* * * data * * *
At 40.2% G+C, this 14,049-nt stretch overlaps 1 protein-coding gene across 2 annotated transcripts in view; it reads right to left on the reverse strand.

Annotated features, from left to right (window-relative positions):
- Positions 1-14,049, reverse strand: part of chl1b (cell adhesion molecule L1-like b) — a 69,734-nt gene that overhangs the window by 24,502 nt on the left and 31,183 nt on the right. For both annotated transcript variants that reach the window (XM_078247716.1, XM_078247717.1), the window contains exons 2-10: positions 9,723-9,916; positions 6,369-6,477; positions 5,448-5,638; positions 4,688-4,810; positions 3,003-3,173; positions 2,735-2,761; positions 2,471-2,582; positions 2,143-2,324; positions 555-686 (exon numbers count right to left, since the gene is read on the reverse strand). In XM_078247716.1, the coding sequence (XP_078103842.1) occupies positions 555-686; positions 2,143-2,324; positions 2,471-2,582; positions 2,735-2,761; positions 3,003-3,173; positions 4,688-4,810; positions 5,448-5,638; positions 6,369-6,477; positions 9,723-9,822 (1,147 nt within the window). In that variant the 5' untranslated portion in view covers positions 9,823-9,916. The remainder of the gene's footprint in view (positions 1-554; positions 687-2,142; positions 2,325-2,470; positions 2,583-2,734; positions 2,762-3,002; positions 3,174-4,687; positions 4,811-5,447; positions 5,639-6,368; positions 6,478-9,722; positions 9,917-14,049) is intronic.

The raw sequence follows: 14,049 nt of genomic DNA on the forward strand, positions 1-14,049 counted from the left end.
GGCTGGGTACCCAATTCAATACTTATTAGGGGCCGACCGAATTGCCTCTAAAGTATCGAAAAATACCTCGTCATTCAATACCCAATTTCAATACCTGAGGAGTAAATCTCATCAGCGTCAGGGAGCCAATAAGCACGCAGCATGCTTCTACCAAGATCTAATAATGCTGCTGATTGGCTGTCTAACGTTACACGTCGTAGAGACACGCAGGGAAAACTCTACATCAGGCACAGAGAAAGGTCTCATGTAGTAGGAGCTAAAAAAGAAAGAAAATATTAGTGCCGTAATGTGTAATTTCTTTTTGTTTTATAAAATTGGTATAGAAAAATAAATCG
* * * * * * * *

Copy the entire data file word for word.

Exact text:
At 40.2% G+C, this 14,049-nt stretch overlaps 1 protein-coding gene across 2 annotated transcripts in view; it reads right to left on the reverse strand.

Annotated features, from left to right (window-relative positions):
- Positions 1-14,049, reverse strand: part of chl1b (cell adhesion molecule L1-like b) — a 69,734-nt gene that overhangs the window by 24,502 nt on the left and 31,183 nt on the right. For both annotated transcript variants that reach the window (XM_078247716.1, XM_078247717.1), the window contains exons 2-10: positions 9,723-9,916; positions 6,369-6,477; positions 5,448-5,638; positions 4,688-4,810; positions 3,003-3,173; positions 2,735-2,761; positions 2,471-2,582; positions 2,143-2,324; positions 555-686 (exon numbers count right to left, since the gene is read on the reverse strand). In XM_078247716.1, the coding sequence (XP_078103842.1) occupies positions 555-686; positions 2,143-2,324; positions 2,471-2,582; positions 2,735-2,761; positions 3,003-3,173; positions 4,688-4,810; positions 5,448-5,638; positions 6,369-6,477; positions 9,723-9,822 (1,147 nt within the window). In that variant the 5' untranslated portion in view covers positions 9,823-9,916. The remainder of the gene's footprint in view (positions 1-554; positions 687-2,142; positions 2,325-2,470; positions 2,583-2,734; positions 2,762-3,002; positions 3,174-4,687; positions 4,811-5,447; positions 5,639-6,368; positions 6,478-9,722; positions 9,917-14,049) is intronic.

The raw sequence follows: 14,049 nt of genomic DNA on the forward strand, positions 1-14,049 counted from the left end.
GGCTGGGTACCCAATTCAATACTTATTAGGGGCCGACCGAATTGCCTCTAAAGTATCGAAAAATACCTCGTCATTCAATACCCAATTTCAATACCTGAGGAGTAAATCTCATCAGCGTCAGGGAGCCAATAAGCACGCAGCATGCTTCTACCAAGATCTAATAATGCTGCTGATTGGCTGTCTAACGTTACACGTCGTAGAGACACGCAGGGAAAACTCTACATCAGGCACAGAGAAAGGTCTCATGTAGTAGGAGCTAAAAAAGAAAGAAAATATTAGTGCCGTAATGTGTAATTTCTTTTTGTTTTATAAAATTGGTATAGAAAAATAAATCG